TV coverage of Bosnia overshadowed economy

May 07, 1993|By Cox News Service

WASHINGTON -- President Clinton took office wanting to focus on the economy. Television had a different agenda.

In the first three months of the year, the number of stories on Bosnia by the major TV networks was almost double that on Mr. Clinton's economic package, according to the Center for Media and Public Affairs, a nonprofit research group in Washington.

The trend intensified after April 1, the center said, and culminated in the graphic broadcasts three weeks ago of refugees fleeing a horrific Serb attack on the Muslim enclave of Srebrenica.

Media analysts said yesterday it was no accident that Srebrenica was the turning point for the Clinton administration's policy in Bosnia.

Just as television coverage of the famine in Somalia last fall played a critical role in pressuring President George Bush to intervene, the images of suffering Bosnian women and children broadcast into millions of American homes helped bring President Clinton to the doorstep of military action.

It is the latest example of the extraordinary role played by television in setting the national agenda -- especially in foreign affairs.

"Some call it the 'CNN effect,' " U.N. Ambassador Madeleine Albright told a congressional panel this week.

"Aggression and atrocities are beamed into our living rooms with astonishing immediacy," she said. "No civilized human being can learn of these horrid acts occurring on a daily basis and stand aloof from them."

While that may be so, there are those who criticize the international community for waiting to act until the media declare a crisis "news."

In a speech before a conference of TV journalists in Atlanta Wednesday, U.N. Secretary-General Boutros Boutros-Ghali urged the media to give greater coverage to conflicts that are as terrible as the one in Bosnia but now largely overlooked.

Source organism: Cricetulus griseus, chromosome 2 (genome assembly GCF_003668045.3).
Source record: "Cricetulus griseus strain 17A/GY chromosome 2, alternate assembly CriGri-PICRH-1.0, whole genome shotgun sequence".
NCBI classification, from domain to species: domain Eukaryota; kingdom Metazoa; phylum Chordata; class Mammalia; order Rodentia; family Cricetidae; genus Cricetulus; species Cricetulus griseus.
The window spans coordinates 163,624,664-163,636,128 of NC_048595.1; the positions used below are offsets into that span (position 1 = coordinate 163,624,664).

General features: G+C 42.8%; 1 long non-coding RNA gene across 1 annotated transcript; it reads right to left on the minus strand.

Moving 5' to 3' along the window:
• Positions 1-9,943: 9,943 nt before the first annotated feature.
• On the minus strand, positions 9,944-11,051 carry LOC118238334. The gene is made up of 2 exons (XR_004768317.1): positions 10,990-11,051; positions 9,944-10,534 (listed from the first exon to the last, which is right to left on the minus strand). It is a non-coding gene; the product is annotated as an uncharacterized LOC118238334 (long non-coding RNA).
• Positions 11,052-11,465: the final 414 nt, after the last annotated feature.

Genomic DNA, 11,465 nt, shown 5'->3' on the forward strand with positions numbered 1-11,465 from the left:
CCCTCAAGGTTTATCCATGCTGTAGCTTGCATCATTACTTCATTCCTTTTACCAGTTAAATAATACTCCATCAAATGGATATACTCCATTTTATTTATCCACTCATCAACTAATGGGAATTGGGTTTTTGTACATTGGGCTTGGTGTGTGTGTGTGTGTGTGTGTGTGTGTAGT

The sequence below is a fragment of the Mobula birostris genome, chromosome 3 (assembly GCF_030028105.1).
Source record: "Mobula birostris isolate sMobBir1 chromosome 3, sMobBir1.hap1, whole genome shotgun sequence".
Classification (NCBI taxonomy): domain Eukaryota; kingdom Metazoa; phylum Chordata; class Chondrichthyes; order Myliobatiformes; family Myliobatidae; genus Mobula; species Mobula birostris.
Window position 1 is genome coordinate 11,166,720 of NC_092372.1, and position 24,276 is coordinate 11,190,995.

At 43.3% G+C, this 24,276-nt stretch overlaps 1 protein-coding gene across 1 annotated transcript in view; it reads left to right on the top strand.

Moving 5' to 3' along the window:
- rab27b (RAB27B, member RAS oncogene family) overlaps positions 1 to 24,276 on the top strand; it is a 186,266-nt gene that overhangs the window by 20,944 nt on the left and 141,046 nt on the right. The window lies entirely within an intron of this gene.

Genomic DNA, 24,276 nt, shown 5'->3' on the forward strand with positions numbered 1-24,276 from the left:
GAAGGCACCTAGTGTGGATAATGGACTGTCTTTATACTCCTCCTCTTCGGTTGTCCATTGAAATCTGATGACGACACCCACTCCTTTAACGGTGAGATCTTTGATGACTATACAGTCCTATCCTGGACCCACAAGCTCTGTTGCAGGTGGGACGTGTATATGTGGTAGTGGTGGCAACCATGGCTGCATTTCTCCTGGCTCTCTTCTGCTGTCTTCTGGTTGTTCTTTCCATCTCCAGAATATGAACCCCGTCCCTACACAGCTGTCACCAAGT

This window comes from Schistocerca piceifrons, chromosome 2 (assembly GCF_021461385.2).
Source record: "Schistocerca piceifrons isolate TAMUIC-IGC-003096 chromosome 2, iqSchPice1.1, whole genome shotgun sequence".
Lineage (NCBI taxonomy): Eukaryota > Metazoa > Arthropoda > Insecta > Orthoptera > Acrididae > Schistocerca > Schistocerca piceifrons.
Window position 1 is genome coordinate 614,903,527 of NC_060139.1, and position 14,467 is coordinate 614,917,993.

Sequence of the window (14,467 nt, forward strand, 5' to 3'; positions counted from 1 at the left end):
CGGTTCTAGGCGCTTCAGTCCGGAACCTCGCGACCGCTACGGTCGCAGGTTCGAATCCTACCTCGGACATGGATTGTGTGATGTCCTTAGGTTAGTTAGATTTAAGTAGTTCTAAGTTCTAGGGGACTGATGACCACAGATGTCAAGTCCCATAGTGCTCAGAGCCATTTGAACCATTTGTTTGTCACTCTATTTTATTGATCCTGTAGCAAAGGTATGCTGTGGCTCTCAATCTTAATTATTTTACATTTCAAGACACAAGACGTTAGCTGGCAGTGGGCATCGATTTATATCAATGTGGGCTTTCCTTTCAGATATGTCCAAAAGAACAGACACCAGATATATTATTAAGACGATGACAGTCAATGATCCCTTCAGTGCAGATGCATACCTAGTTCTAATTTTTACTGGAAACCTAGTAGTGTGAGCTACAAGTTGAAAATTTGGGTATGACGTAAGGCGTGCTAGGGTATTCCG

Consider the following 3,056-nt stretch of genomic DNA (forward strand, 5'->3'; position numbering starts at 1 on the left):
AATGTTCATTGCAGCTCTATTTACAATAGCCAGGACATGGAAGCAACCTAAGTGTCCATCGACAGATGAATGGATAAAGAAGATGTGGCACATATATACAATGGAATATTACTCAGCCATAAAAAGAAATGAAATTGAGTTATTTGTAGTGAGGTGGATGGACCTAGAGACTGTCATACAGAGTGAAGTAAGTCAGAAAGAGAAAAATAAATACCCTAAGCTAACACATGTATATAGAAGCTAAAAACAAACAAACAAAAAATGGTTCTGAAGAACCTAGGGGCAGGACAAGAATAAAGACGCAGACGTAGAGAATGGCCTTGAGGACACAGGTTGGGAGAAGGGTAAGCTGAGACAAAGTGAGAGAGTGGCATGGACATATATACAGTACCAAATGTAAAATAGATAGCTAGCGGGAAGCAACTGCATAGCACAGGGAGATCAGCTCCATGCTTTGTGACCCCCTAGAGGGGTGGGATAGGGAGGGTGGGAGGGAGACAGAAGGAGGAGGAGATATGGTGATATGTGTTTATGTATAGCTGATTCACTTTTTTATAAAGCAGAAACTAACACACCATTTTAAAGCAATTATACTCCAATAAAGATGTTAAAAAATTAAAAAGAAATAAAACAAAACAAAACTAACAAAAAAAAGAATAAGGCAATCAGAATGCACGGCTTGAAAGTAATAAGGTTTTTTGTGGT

"When one crisis is in the spotlight, other equally serious situations are left in the dark," he said.

More people were killed in one day in the Angolan capital, Luanda, during Angola's civil war than in months in Sarajevo, he noted, yet TV hardly noticed.

"Why is the U.N. deeply involved in one crisis and not in another? One of the reasons is media attention," Mr. Boutros-Ghali said. "The interaction of television coverage and political interest is powerful and hard to predict."

The media are selective. An estimated 500,000 people died from famine in Sudan last year -- a tragedy of equal gravity to the one in Somalia -- yet Sudan barely made a blip on the media's radar screen.

Doris Graber, a professor of political science at the University of Illinois in Chicago who studies the media and politics, said a number of elements determine whether the media get interested in a story.

"You have to have a journalist in the area or a journalist who is particularly interested," she said. On top of that, she added, "it has got to be a story that is dramatic, can be readily told and is not too complex."

Even when a crisis is receiving some attention by policy-makers, the arrival of TV cameras adds a sense of urgency, she said.

"When you start getting very graphic scenes, it arouses the general public," she said. "And that puts pressure on the administration."

When the Yugoslav civil war broke out in Croatia in 1991, ABC, CBS and NBC did not have reporters on the ground full time because of budget cutbacks, according to Rich Noyes of the Center for Media and Public Affairs.

"There was a dearth of coverage until last summer, when stories of the Bosnian death camps emerged," he said.

Even then, Bosnia had to compete with coverage of Somalia and the presidential election.

Ms. Graber said the result was that it was much easier for the Bush administration to resist pressure to get involved in Bosnia than it is for the Clinton administration today -- when Bosnia is the No. 1 story.

"This is a topic that might get attention anyway," she said. "But getting this amount of exposure, you tend to get action faster."

THE TOP 10

The top 10 stories in the evening news for ABC, NBC and CBS (January-March, 1993):

1. Bosnian civil war -- 233 stories

2. Clinton transition/inauguration -- 137 stories

3. Clinton economic package -- 136 stories

4. U.S. bombing of Iraq -- 131 stories

5. World Trade Center bombing -- 124 stories

6. Crisis in Russia -- 121 stories

7. Somalia -- 82 stories

8. Mideast peace process -- 77 stories

9. Confrontation in Waco -- 72 stories

10. Gays in military -- 64 stories

Center for Media and Public Affairs, Washington

Baltimore Sun Articles
|
|
|
Please note the green-lined linked article text has been applied commercially without any involvement from our newsroom editors, reporters or any other editorial staff.